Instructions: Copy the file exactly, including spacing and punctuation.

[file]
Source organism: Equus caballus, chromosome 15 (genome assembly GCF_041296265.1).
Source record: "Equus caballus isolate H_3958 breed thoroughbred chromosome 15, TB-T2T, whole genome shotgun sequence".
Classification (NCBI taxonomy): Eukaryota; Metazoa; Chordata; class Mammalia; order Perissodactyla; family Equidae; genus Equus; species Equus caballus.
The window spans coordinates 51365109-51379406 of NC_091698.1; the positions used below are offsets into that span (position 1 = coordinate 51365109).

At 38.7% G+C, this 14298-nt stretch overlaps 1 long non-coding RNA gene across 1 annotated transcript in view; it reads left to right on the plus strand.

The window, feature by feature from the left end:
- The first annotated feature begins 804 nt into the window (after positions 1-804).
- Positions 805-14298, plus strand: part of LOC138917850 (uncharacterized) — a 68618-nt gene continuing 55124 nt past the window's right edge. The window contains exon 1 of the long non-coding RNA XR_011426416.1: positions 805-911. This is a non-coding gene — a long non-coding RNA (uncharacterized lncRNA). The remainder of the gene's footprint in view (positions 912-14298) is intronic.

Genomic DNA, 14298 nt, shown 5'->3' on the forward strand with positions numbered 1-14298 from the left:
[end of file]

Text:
Source organism: Equus caballus, chromosome 15 (genome assembly GCF_041296265.1).
Source record: "Equus caballus isolate H_3958 breed thoroughbred chromosome 15, TB-T2T, whole genome shotgun sequence".
Classification (NCBI taxonomy): Eukaryota; Metazoa; Chordata; class Mammalia; order Perissodactyla; family Equidae; genus Equus; species Equus caballus.
The window spans coordinates 51365109-51379406 of NC_091698.1; the positions used below are offsets into that span (position 1 = coordinate 51365109).

At 38.7% G+C, this 14298-nt stretch overlaps 1 long non-coding RNA gene across 1 annotated transcript in view; it reads left to right on the plus strand.

The window, feature by feature from the left end:
- The first annotated feature begins 804 nt into the window (after positions 1-804).
- Positions 805-14298, plus strand: part of LOC138917850 (uncharacterized) — a 68618-nt gene continuing 55124 nt past the window's right edge. The window contains exon 1 of the long non-coding RNA XR_011426416.1: positions 805-911. This is a non-coding gene — a long non-coding RNA (uncharacterized lncRNA). The remainder of the gene's footprint in view (positions 912-14298) is intronic.

Genomic DNA, 14298 nt, shown 5'->3' on the forward strand with positions numbered 1-14298 from the left: